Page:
# How to subtract one list from another, treating each elements as distinct, assuming the smaller list is a subset of the larger list? [duplicate]

Suppose that I have two lists of different sizes, the smaller of which is a subset of the larger, e.g.

a = {"A", "A", "A", "B", "B", "C"}
b = {"A", "B"}


How can I subtract b from a, treating each element as distinct, such that the result is {"A", "A", "B", "C"}?

One solution I can think of is to use

Merge[{Counts[a], -Counts[b]}, Total]


then reconstruct the result somehow, but is there a simpler way?

## marked as duplicate by Mr.Wizard♦Feb 21 '15 at 7:48

• Please, hold on with an accept. Better answers may appear. Let's do not discourage others. :) – Kuba Nov 19 '14 at 19:46
• @Kuba As I've asked for a simpler way, marking your answer as accepted is appropriate. – Taiki Nov 20 '14 at 10:11

Fold[DeleteCases[##, 1, 1] &, a, b]

{"A", "A", "B", "C"}

• Thoroughly inefficient due to repeated search and array reallocation but still beautiful. +1 :-) – Mr.Wizard Feb 21 '15 at 8:26

For efficiency, treat them as variables and let Plus do the work:

List @@ (Plus @@ a - Plus @@ b)


and convert to a list if you want:

{"A", 2 "B", -3 "C"} /. (n_*v_ :>
Sequence @@ ConstantArray[v,n])
(* => {"A", "B"} *)


Update Kuba's solution is elegant but not efficient nor does it maintain a sorted order, look at the performance:

In[1]:= {a, b} = Map[
FromCharacterCode /@ RandomInteger[{67, 77}, #] &, {100000,
10000}];

In[2]:= AbsoluteTiming[Fold[DeleteCases[##, 1, 1] &, a, b]]
Out[2]= \$Aborted (* still running after 20 seconds... *)

In[3]:= AbsoluteTiming[List @@ (Plus @@ a - Plus @@ b)]
Out[3]= {0.041489, {8114 "C", 8177 "D", 8182 "E", 8328 "F",
8123 "G", 7934 "H", 8191 "I", 8267 "J", 8348 "K", 8223 "L",
8113 "M"}}

• Then convert {2 "A", "B", "C"} back to {"A", "A", "B", "C"} somehow? – Taiki Nov 19 '14 at 18:11
• @Kuba I need the list to be in the {"A", "A", ...} form. – Taiki Nov 19 '14 at 18:15
• @Taiki List @@ (Plus @@ a - Plus @@ b) /. Times[n_, var_] :> Sequence @@ ConstantArray[var, n] works. – Öskå Nov 19 '14 at 18:16
• @kuba that case won't happen after the Plus is applied – M.R. Nov 19 '14 at 18:18
• @M.R. I know, I was just thinking about input a = {2"A", "A", "A", "B", "B", "C"} b = {"A", "B"} and expected output {2 "A", "A", "B", "C"}. – Kuba Nov 19 '14 at 18:21

To reconstruct the result somehow:

reconstructF=Join@@ConstantArray@@@Normal@#&;

reconstructF@Merge[Total][{Counts[a],- Counts[b]}]
(* {"A", "A", "B", "C"} *)

• This is also pretty fast. – Jacob Akkerboom Nov 26 '14 at 14:17

If (a) preserving the order of the minuend list and (b) respecting the order of the subtrahend list are important to you (or to someone else reading this post), here's a neat solution that seems to perform well:

listComplement1[a_List, b_List] :=
Module[{j = 1},
With[{bn = Length@b},
Select[a, j > bn || # =!= b[[j]] || ++j &]
]
]

listComplement1[a, b]

(* Out: {"C", "A", "A", "A", "B", "C"} *)


And just because I can, here's a semi-compiled version that uses integer codes for distinct elements! Wheee!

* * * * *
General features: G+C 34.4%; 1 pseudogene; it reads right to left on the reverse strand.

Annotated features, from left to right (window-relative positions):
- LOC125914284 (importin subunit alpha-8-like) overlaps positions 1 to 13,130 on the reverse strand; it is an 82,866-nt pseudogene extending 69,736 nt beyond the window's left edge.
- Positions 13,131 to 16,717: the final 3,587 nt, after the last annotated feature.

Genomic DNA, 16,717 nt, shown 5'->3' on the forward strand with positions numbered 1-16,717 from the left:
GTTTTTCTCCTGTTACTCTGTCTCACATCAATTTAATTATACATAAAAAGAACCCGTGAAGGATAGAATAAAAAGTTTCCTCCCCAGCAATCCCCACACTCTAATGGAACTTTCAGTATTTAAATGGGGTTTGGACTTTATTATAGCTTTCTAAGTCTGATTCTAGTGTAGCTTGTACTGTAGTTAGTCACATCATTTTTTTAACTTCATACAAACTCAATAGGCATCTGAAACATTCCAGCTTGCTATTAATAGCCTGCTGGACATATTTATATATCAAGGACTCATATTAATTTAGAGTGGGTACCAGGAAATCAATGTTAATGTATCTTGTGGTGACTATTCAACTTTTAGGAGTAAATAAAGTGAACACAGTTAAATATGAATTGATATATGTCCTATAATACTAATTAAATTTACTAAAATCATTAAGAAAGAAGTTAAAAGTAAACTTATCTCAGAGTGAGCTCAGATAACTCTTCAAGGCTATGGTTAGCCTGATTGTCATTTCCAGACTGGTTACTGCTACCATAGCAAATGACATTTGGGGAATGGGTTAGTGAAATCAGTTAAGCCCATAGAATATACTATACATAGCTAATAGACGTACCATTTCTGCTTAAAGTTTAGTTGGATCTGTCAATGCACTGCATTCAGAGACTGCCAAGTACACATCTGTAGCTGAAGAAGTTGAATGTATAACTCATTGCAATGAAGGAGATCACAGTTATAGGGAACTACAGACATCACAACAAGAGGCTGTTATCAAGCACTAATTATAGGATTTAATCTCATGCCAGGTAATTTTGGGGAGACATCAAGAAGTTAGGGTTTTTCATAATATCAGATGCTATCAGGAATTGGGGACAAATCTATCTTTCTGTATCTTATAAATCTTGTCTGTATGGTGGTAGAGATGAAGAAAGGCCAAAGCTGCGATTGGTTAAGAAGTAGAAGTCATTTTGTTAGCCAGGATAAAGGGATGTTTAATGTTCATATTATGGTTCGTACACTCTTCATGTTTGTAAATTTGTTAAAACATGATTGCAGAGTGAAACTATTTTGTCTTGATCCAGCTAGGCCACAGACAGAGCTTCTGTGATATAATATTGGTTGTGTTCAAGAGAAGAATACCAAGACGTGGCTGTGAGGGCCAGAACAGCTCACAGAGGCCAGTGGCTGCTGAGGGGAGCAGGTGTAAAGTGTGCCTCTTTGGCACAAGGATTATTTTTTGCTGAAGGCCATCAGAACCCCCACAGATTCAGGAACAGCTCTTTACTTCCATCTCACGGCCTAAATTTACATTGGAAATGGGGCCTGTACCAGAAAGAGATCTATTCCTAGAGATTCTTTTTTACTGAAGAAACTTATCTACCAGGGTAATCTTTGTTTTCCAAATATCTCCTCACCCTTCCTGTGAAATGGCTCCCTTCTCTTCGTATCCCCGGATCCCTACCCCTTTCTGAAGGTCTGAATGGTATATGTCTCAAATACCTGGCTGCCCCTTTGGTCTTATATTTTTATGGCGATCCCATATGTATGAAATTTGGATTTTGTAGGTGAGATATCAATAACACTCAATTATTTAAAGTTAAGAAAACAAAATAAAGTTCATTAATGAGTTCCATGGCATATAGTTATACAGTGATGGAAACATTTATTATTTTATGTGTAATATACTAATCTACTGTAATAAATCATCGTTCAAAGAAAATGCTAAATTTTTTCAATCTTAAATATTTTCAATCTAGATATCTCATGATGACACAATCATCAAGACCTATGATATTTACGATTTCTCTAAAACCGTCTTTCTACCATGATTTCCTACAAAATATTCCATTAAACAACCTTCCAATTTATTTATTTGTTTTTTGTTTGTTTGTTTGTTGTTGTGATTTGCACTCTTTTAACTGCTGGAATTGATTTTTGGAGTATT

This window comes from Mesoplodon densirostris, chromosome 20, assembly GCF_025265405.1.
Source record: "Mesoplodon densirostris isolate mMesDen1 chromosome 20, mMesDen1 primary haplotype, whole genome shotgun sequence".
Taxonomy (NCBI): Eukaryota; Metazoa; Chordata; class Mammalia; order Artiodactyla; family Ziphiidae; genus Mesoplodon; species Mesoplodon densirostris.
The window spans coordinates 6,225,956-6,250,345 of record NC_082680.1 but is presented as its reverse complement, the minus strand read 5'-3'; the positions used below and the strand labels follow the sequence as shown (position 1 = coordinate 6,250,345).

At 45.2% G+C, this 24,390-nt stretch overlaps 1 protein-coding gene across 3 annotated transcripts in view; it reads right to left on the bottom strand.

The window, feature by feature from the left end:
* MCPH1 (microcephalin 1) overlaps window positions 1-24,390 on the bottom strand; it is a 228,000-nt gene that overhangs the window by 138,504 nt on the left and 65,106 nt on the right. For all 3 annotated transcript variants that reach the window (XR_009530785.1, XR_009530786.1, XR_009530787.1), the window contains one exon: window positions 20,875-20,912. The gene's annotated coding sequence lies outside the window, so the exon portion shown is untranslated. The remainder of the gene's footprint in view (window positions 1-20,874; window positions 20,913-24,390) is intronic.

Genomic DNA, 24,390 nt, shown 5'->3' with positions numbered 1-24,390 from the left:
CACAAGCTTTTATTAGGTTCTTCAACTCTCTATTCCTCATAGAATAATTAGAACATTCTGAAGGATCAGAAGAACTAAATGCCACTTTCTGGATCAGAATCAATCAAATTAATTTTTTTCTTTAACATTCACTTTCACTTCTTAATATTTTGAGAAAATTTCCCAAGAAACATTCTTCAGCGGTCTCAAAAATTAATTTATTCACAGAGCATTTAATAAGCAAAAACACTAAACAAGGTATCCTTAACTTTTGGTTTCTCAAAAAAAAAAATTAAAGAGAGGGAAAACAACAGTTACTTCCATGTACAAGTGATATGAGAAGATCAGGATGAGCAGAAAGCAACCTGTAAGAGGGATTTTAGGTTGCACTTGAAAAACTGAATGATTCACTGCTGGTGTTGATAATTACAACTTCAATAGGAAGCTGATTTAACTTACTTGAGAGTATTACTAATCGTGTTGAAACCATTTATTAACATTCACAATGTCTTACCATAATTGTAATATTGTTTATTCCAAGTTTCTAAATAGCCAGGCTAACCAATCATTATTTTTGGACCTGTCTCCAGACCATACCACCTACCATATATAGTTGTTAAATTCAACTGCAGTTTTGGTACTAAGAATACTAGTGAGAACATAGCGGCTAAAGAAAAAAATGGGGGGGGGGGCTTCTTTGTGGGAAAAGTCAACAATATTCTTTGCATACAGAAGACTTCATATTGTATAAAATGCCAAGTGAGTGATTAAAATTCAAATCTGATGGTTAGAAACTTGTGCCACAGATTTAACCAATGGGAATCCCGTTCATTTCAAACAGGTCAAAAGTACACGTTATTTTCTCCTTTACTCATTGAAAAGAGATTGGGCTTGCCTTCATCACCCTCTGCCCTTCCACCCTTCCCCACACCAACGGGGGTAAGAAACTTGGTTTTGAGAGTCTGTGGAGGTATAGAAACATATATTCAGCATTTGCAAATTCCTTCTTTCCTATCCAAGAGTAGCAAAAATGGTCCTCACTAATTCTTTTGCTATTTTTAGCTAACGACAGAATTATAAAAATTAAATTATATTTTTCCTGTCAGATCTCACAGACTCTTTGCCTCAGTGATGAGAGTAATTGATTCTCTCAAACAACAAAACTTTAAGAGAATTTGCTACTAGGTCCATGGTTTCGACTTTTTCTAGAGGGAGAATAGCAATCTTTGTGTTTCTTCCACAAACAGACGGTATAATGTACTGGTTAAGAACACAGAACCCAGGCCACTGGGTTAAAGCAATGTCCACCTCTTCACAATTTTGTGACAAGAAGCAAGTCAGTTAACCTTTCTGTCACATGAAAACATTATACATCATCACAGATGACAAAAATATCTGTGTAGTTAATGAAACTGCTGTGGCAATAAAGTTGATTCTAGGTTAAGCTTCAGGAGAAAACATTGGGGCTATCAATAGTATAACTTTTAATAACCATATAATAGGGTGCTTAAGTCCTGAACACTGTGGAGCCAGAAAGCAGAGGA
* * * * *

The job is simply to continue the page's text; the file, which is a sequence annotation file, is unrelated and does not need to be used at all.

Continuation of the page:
listComplement2Helper =
Compile[{{a, _Integer, 1}, {b, _Integer, 1}},
Module[{j = 1},
With[{bn = Length@b},
Select[a,
If[j > bn || # =!= b[[j]],
True,
++j; False
] &
]
]
]
];

listComplement2[a_List, b_List] :=
With[{rels = MapIndexed[# -> #2[[1]] &, DeleteDuplicates@a]},
With[
{fwdMap = Dispatch@Append[rels, _ -> 0],
revMap = Dispatch[Reverse /@ rels]},
Replace[
listComplement2Helper[
Replace[a, fwdMap, {1}],
Replace[b, fwdMap, {1}]],
revMap,
{1}
]
]
]

listComplement2[a, b]

(* Out: {"C", "A", "A", "A", "B", "C"} *)


At first I thought that integer codes could speed things up when the list elements are (a) very many, (b) very complicated, and (c) very similar, but now I'm thinking it won't help much (if at all) due to the comparisons that have to happen anyway for DeleteDuplicates... Oh well, still fun.

Caveat: All elements in b after the first element in b that is not also in a will not be removed from a.

Note: This answer previously also suggested a solution using SequenceAlignment. Unfortunately, this approach doesn't seem to work. I couldn't figure out a nice way to adapt SequenceAlignment to the requirements here.

• Sadly it seems that the SequenceAlignment method is not correct. Consider for example: a = {3, 5, 0, 1, 2, 0, 0, 4, 5, 2}; b = {2, 5, 4, 3, 0} -- the result should be {1, 0, 0, 5, 2} but instead it gives {3, 5, 0, 1, 0, 0, 5, 2}. – Mr.Wizard Feb 21 '15 at 8:18
• @Mr.Wizard, you're right. Playing with it just now, it seems like SequenceAlignment is probably just ill-suited for this. (Or I'm not seeing how to use it correctly.) Thanks for pointing out this error. Answer's now updated. – William Feb 22 '15 at 4:50
• @Mr.Wizard, incidentally, +1 for this. Very, very neat. – William Feb 22 '15 at 5:20
• @Mr.Wizard, quite a puzzling ellipsis there. Text lacks tone, though, so what's it for? – William Feb 23 '15 at 16:15
• No problem. I am glad you asked. Please always do if something seems "off" like that; no need to guess. – Mr.Wizard Feb 23 '15 at 19:16
a = {2 "A", "A", "A", "B", "B", "C"};
b = {"A", "B"};

Delete[a, First[Position[a, #, 1]] & /@ b]
(*{2 "A", "A", "B", "C"}*)